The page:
PCB Milling Hell Sunday Extra

I’ve spent about 18 of the last 24 hours working on milling a PC board for my upcoming how-to. So far I’ve murdered several copper clad boards, built a hold down table, redesigned the board in eagle at least five times and snapped off a $15 half round engraving bit.

If you’re wondering, my new board milling table is a piece of MDF that I laser etched a .25″ grid onto, then added some aluminum strips to act as hold-downs. On the side of the strip opposite the board, I put thin slices of PC board to level out the hold downs. As usual, I’m building the board in eagle. To turn the board into something the mill can handle, I’m using pcb-gcode, a nice little g-code generation tool for eagle. I may switch methods later, but if I can get the settings tweaked, it’ll make my design to board milling process very fast.

[Scott] sent in the beginning of his attempt to build a frequency detector. He’s started out with just simple LCD matrix. Nothing intensely interesting just yet, but I like it when people send in stuff they’re working on.
If you haven’t checked out the Arduino yet, do it. It’s the easiest micro controller dev platform I’ve seen. If you’ve got one, now you can hook up a Wii-Nunchuck to it. If you like smaller and cheaper, check out [ladyada]’s boarduino.

[eliot] wanted me to mention this video on hacking drive through speakers. It’s a bit cheesy – and all I could think of was Thunder Run – where the geek character swapped the crystals in the CB radios. (Warning, The FCC might have some expensive words for you if you get caught.) Update: this is what you get if you don’t watch the entire video and catch the joke about taking apart toasters.

Tomorrow I should be picking out some winners for my laser etched laptop (or whatever) offer. You can still win some free etching time! Just send in a tip! The winners are selected from the ones that get published on Hack-A-Day.

18 thoughts on “PCB Milling Hell Sunday Extra

  1. Dude! I used to mill PCBs all the time (before i graduated to proper acid-etching them, the tech department at my school would let the juniors near the acid)… anyway – you don’t need to have a hold down table as such, just stick down your copper clad board with a few strips of double sided tape, then use a ruler or whatever to pry it of afterwards. works like a charm

  2. you may want to check into a vacuum clamp for a table. woodworkers use ’em for routing sometimes. they look fairly easy to make, and assuming you’ve got a sufficiently large air compressor handy it shouldn’t break the bank too badly to add a vacuum pump.

  3. Heh… I watched that CB video… it looked pretty amusing.

    That’s actually kind of frightening though, if someone creepy got a hold of that info (and their victim didn’t).

    What would be rather fun to do with that hack, though, is add a switch to the CB (or wire to an existing switch if it’s available) and put both crystals in the radio. Voila, now you have regular CB frequencies and the FF frequencies with just the flick of a switch. (I’m assuming the spike from switching across them wouldn’t be too harmful).

  4. Re: the video –
    Someone explain this to me (I’m not an electrical engineer). CBs operate around 27 MHz. The crystal inside is 1.73 MHz according to them. The new crystal is 6.5536, which, when divided by 1.73, yields 3.788. 3.788 * 27 = 102 MHz. Does this mean that, for some reason, the circuit is nonlinear? Also, why are the leads of the crystal in the toaster so huge? Would the filters in the CB work at all in that frequency range?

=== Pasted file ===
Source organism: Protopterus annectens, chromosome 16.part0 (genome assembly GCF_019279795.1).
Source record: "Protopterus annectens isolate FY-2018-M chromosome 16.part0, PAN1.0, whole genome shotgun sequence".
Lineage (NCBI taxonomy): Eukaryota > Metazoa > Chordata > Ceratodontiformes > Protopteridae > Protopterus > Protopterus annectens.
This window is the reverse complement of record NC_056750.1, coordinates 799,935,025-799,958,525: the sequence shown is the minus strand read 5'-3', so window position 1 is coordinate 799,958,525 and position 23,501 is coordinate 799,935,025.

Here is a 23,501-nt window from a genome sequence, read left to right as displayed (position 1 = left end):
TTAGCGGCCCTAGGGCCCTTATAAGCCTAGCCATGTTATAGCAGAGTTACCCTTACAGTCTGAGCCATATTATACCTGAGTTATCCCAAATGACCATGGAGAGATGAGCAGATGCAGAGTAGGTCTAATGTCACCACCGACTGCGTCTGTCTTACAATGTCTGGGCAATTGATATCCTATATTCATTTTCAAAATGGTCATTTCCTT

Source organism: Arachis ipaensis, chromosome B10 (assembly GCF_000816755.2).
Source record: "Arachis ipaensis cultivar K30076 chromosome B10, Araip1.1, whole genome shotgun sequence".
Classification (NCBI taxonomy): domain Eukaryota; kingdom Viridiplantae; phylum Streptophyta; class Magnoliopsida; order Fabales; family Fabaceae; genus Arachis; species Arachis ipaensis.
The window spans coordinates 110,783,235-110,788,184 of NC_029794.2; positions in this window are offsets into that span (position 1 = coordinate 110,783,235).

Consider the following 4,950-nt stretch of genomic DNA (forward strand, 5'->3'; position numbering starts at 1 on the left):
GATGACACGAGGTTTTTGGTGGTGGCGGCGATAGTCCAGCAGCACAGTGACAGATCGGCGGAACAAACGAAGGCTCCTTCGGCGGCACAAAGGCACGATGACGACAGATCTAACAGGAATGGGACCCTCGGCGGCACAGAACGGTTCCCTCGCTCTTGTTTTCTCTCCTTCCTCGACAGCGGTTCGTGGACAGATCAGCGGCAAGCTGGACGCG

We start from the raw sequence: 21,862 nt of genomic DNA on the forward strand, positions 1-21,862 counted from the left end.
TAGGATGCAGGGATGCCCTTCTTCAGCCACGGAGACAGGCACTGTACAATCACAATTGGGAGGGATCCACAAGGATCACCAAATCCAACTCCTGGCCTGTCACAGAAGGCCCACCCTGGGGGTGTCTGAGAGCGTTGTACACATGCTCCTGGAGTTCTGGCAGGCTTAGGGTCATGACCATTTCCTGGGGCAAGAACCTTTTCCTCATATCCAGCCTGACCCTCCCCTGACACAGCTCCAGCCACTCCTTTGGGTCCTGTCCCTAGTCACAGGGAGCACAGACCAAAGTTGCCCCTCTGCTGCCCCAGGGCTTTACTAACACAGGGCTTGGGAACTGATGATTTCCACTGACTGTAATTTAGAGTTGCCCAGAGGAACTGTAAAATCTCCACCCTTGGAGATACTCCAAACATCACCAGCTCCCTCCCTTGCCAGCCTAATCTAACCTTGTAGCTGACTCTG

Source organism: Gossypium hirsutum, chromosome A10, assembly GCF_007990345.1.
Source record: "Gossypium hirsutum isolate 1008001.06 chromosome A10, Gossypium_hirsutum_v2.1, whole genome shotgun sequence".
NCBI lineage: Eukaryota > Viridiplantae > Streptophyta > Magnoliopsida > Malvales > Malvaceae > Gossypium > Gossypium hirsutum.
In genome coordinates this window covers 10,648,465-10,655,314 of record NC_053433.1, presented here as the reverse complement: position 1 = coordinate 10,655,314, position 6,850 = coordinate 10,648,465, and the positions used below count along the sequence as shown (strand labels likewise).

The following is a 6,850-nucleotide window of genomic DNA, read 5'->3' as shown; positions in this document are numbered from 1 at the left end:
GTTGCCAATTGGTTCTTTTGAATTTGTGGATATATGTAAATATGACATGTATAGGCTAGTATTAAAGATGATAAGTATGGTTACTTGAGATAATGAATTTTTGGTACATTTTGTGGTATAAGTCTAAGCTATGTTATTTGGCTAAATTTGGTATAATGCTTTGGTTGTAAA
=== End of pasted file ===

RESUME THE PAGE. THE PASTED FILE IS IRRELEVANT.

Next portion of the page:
There seem to be a lot of problems with this, but I’m really hoping it’s true.

  5. I knew something was up when they said you couldn’t buy the crystals (see: Digikey) and had to get them from toasters.

    I take it that even if you had the right crystal, putting it in a CB wouldn’t work either? I was really hoping to be able to do this (and feel bad for all the suckers who took their toasters apart).

  6. good luck trying to get to get your CB to transmit at any reasonable amount of power at 3 times the frequency it was designed for… Or finding a 6.53MHz crystal in ‘any appliance with a heater’…

    Also, I am somewhat surprised that there isn’t more of an outrage about people doing this and ‘giving hacking a bad name’–hey lets see if we can get some poor kid fired by putting words in his mouth!

  7. On “Field Day” (an annual Ham Radio Event) about two years ago, the president of the club was telling us he did that many years ago… he said “Would you like a muff-burger with that?” then it suddenly dawned on him how much trouble he could get in and has never done it since.

    it ignores Z feed rates for plunges in traces milling. Thats right, you just plunged that $40 tool into copper and glass at lateral feed speeds. this is possibly only try when set to EMC mode.

    G01 Z-0.00500 F8.00000

    W T F has been posted to the pcb-gcode yahoo group.

    Also, its drill file formatting errors out for a couple reasons.

    But yeah besides that its awesome. use find and replace in the gcode files, ninjas.

  9. Since you have a laser cutter, there is a relatively easy way to make boards. Spray your copper clad board with a decent spray paint. Then use your laser to burn off the spray paintin areas where you want your board etched. Then etch as normal. To make drilling easier you can even put little tiny pin points in the center of your through hole holes. You’ll get a little depression in the copper and it will be perfect for giding your hand held dremel tool in to the center of the pad.

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